3. Parking: This was my main reason for looking at the Ridgeline. It is easier to park, but surprisingly not much easier than my F150. The RTL doesn't have back up sensors, and my Ford does. I nearly backed into a post with the Ridgeline because I was using my side mirrors to squeeze into a spot. I was focused on the sides and not what was directly behind me. The Ridgeline seems as wide as my Ford. The Ridgeline is definitely shorter, through. A higher trim Ridgeline with back up sensors would be better. Winner: Ridgeline (not by much though)

4. Truck bed: The Ridgeline in-bed trunk is clever, but the lack of a locking tailgate is awful. My Ford has a bedrug carpet bed liner and tonneau cover. When I lock my tailgate, the entire volume under the tonneau cover is like a trunk in my F150. The Ford box-link system gives more options for cargo in the F150 bed. The F150 bed is deeper and therefore has a bigger volume to store stuff below the sides of the bed. The little storage compartment on the side of the Ridgeline is useless because the cover is made of flimsy plastic and it doesn't lock. Winner: F150

5. Electronics: The Ford Sync 3 system doesn't (yet) have Android Auto or Apple CarPlay. My F150 trim level doesn't have navigation. For fairness, a higher trim level Ridgeline that costs as much as my F150 would have these things. The RTL trim does not. Ford Sync 3 will have these things in 2017. My F150 also has a lot more power options, including TWO standard 115 volt 400 Watt outlets in the cab, more usb charging ports, and other charging ports. Winner: Tie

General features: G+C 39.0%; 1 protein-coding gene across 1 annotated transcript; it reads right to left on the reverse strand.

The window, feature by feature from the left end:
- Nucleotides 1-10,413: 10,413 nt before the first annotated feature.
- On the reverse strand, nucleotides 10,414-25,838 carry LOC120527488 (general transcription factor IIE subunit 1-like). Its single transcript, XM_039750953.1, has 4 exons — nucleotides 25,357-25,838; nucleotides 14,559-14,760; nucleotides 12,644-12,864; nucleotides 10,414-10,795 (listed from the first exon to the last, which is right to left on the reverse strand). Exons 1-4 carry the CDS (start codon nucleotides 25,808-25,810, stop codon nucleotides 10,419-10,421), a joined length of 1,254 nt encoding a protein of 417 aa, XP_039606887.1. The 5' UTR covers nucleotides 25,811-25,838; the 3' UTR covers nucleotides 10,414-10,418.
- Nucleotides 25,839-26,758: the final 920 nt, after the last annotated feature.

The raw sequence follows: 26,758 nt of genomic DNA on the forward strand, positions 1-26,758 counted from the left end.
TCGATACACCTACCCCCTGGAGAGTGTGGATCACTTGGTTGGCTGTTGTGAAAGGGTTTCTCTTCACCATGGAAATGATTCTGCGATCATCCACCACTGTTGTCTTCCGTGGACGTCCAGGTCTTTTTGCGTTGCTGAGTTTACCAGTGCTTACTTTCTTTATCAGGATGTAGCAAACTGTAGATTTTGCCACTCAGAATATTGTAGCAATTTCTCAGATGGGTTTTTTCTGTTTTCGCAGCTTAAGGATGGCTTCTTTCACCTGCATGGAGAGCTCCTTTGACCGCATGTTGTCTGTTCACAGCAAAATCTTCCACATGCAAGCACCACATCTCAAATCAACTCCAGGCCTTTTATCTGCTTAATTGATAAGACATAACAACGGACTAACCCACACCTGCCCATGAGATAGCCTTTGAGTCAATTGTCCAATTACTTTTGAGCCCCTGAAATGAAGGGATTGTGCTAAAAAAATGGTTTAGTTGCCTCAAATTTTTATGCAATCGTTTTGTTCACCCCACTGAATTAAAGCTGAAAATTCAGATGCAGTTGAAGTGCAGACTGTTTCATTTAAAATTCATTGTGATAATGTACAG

6. Towing and payload: The F150 has significantly higher tow and payload ratings. My F150 also has trailer backup assist that makes it easier for a novice to back up a trailer. Winner: F150

7. Off road: The F150 has a traditional 4x4 system that is manually selectable. The Ridgeline AWD system is always on and the computer handles everything. The F150 has higher ground clearance and a full sized spare tire. I would much rather have the F150 if I were heading out into the wilderness. On city streets with light snow or ice, the Ridgeline would probably be better. Winner: F150

8. Cost to buy and maintain: The sales prices are actually similar. Ford has a higher MSRP, but sells at deep discounts from that. The Ridgeline gets slightly better gas mileage than my F150 with the 2.7 L turbo 6 cylinder. The F150 body is aluminum, so it won't rust, but will likely cost more to repair after a collision. Honda has a reputation for reliability, but there is no information yet on the Ridgeline reliability. The F150 is rated fairly highly on reliability from Consumer Reports. Winner: Tie

So there you have my opinion. I think the Ridgeline is a good product that can compete against the Tacoma and Colorado/Canyon. The Ridgeline offers a far better driving experience than the Tacoma that I test drove. The Ridgeline is even competitive in a number of ways for customers like me who have purchased full sized trucks given the poor choices in the mid-sized segment.

Am I going to trade in my F150? No. The Ridgeline just doesn't offer enough of a compelling reason to take the financial hit that I would take on a trade. The F150 is more truck than I need, and I may eventually trade it for a Ridgeline when I am not regularly hauling kids in the back seat and when the Ridgeline has made some improvements (hopefully a locking tail gate and a way to securely carry a full sized spare tire).